Trinity Church which is integrated into the streetscape of Catherine Street was an Episcopal church built in 1834 through subscriptions raised by the Edward Newenham Hoare. Reverend Edward Newenham Hoare after whom Newenham Street was named was born in Limerick in 1802. He was the son of Revd John Hoare of Limerick and Rachel, daughter of Sir Edward Newenham, MP. He was educated at Trinity College Dublin, where he graduated in 1839 with a Master in Arts. He was curate of St. John’s Church in 1830-31. He was a Clergyman and religious fiction and miscellaneous writer. He died in Upper Norwood, London, 1877.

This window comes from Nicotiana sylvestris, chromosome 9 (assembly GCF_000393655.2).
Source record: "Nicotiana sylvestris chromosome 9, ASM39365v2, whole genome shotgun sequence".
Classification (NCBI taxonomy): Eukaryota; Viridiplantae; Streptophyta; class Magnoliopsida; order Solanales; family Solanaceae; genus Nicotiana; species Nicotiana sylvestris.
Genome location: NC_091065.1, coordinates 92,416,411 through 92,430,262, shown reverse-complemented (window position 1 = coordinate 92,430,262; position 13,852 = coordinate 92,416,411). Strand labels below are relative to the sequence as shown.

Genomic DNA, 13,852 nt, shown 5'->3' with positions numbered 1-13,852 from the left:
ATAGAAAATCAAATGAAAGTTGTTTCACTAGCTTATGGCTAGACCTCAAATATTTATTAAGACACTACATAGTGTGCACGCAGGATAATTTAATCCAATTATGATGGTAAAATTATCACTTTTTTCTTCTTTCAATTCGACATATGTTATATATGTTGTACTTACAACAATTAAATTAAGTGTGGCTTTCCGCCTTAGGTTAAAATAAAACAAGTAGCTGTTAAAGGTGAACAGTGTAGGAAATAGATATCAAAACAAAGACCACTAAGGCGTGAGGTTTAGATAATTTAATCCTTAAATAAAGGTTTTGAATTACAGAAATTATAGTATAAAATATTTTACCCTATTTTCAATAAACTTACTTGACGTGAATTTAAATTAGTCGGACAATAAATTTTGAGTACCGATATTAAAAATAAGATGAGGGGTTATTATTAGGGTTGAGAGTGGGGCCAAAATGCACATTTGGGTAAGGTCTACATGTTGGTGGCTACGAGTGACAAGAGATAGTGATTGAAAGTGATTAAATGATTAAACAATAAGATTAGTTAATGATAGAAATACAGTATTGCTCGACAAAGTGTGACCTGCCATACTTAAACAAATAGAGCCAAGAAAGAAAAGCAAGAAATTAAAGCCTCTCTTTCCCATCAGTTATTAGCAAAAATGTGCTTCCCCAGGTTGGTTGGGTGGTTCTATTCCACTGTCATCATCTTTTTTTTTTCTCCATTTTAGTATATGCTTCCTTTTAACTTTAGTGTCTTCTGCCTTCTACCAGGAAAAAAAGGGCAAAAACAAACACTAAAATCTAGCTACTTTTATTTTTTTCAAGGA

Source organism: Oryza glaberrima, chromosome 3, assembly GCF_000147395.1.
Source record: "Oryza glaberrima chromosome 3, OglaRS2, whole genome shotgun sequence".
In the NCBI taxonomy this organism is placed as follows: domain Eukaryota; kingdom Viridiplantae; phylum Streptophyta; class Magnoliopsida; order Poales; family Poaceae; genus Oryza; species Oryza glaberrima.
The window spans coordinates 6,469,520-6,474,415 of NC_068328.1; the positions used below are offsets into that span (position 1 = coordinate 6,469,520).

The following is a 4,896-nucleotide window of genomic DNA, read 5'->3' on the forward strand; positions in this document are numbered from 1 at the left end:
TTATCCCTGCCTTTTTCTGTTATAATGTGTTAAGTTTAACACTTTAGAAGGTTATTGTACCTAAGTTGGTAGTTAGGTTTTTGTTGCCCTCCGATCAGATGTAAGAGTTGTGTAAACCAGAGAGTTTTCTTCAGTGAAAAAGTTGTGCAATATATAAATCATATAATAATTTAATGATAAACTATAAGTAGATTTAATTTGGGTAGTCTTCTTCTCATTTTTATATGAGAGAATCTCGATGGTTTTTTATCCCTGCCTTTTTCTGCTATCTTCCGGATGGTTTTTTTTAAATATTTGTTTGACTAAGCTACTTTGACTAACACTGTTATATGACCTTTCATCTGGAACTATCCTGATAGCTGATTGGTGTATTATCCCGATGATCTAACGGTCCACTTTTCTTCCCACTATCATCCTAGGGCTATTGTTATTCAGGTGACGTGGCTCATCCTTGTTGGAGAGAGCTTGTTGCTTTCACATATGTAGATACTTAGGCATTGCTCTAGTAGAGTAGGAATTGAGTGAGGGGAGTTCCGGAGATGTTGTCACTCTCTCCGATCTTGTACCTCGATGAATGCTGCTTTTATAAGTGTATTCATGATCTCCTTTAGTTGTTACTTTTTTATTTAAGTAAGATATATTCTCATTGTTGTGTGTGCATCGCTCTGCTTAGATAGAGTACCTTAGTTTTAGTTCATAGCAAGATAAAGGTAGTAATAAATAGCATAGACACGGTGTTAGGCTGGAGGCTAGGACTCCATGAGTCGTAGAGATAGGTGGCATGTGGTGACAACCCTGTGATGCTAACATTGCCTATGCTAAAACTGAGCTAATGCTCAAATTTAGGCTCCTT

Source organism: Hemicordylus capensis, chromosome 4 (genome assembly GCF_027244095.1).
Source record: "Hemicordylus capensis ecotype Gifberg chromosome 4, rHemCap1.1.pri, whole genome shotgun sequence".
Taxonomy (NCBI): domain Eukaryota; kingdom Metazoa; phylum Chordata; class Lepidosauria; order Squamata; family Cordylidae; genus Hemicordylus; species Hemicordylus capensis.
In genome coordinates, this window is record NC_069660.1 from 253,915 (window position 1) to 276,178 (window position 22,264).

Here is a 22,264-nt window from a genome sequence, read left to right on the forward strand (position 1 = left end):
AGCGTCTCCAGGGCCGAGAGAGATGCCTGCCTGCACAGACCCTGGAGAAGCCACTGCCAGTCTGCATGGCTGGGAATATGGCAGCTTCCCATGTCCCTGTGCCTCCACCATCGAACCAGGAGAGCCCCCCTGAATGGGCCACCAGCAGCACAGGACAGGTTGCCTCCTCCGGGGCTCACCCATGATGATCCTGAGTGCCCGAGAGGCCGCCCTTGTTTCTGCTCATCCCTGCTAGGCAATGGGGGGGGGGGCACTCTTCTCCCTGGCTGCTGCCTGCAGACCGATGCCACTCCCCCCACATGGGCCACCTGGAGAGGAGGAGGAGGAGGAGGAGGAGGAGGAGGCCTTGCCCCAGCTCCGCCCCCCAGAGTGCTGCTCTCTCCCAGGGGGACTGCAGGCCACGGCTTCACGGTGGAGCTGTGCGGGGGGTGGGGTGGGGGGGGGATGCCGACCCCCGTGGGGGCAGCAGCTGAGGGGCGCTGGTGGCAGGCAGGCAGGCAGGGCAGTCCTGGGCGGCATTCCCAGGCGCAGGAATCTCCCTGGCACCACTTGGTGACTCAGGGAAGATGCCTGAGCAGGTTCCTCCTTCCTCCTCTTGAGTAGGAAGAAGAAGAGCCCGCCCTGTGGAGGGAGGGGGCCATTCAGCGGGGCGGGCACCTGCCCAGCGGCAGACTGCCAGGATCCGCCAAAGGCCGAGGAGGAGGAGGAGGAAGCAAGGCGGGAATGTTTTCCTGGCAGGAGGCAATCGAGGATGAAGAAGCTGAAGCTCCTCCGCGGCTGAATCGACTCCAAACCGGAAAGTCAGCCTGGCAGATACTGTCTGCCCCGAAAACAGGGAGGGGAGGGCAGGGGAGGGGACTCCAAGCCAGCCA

The church was designed by Joseph Fogerty and was opened 4 May 1834. In 1858, an apse was added by Joseph’s nephew William Fogerty. While in 1895 extensive alterations and improvements were carried out by Joseph’s son Robert Fogerty.
This was the second church built in the Newtown Pery, the first was St George’s Chapel, which could only seat 600 at most. The first chaplain was John B. Atkins. It was built as a place of worship for the adjoining asylum for blind women. The women had access to the church via an internal doorway and so did not have to venture onto the public street to attend service. The women in this asylum were taught to knit and weave baskets.
On Easter Sunday mass in 1835, a cheque for £115 (about €15,000 today) was placed in the offering bowl.
The building has been in government use since the 1960s and is now used as part of the Health Service Executive.